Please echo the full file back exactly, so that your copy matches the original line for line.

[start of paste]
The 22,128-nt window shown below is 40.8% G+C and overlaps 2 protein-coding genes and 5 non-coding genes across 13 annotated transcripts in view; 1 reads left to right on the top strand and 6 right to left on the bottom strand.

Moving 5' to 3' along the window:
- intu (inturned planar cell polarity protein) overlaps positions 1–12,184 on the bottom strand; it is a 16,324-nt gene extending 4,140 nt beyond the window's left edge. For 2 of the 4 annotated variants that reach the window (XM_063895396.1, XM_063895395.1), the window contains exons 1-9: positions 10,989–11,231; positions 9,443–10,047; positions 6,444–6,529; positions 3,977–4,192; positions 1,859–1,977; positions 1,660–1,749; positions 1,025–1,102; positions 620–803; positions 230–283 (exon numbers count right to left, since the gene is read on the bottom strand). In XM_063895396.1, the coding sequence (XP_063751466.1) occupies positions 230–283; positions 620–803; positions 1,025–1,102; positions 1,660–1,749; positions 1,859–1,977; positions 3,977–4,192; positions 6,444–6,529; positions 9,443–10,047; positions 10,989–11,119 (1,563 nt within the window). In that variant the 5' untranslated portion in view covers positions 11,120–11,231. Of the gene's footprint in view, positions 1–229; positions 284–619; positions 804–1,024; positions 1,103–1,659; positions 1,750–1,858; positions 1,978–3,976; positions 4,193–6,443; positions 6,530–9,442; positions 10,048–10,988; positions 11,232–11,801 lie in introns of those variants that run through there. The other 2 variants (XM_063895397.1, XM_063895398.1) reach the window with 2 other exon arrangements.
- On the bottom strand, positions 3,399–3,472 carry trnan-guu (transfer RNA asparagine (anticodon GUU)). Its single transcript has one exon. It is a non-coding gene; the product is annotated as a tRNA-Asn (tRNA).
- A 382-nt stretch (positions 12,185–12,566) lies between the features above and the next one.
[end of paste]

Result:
The 22,128-nt window shown below is 40.8% G+C and overlaps 2 protein-coding genes and 5 non-coding genes across 13 annotated transcripts in view; 1 reads left to right on the top strand and 6 right to left on the bottom strand.

Moving 5' to 3' along the window:
- intu (inturned planar cell polarity protein) overlaps positions 1–12,184 on the bottom strand; it is a 16,324-nt gene extending 4,140 nt beyond the window's left edge. For 2 of the 4 annotated variants that reach the window (XM_063895396.1, XM_063895395.1), the window contains exons 1-9: positions 10,989–11,231; positions 9,443–10,047; positions 6,444–6,529; positions 3,977–4,192; positions 1,859–1,977; positions 1,660–1,749; positions 1,025–1,102; positions 620–803; positions 230–283 (exon numbers count right to left, since the gene is read on the bottom strand). In XM_063895396.1, the coding sequence (XP_063751466.1) occupies positions 230–283; positions 620–803; positions 1,025–1,102; positions 1,660–1,749; positions 1,859–1,977; positions 3,977–4,192; positions 6,444–6,529; positions 9,443–10,047; positions 10,989–11,119 (1,563 nt within the window). In that variant the 5' untranslated portion in view covers positions 11,120–11,231. Of the gene's footprint in view, positions 1–229; positions 284–619; positions 804–1,024; positions 1,103–1,659; positions 1,750–1,858; positions 1,978–3,976; positions 4,193–6,443; positions 6,530–9,442; positions 10,048–10,988; positions 11,232–11,801 lie in introns of those variants that run through there. The other 2 variants (XM_063895397.1, XM_063895398.1) reach the window with 2 other exon arrangements.
- On the bottom strand, positions 3,399–3,472 carry trnan-guu (transfer RNA asparagine (anticodon GUU)). Its single transcript has one exon. It is a non-coding gene; the product is annotated as a tRNA-Asn (tRNA).
- A 382-nt stretch (positions 12,185–12,566) lies between the features above and the next one.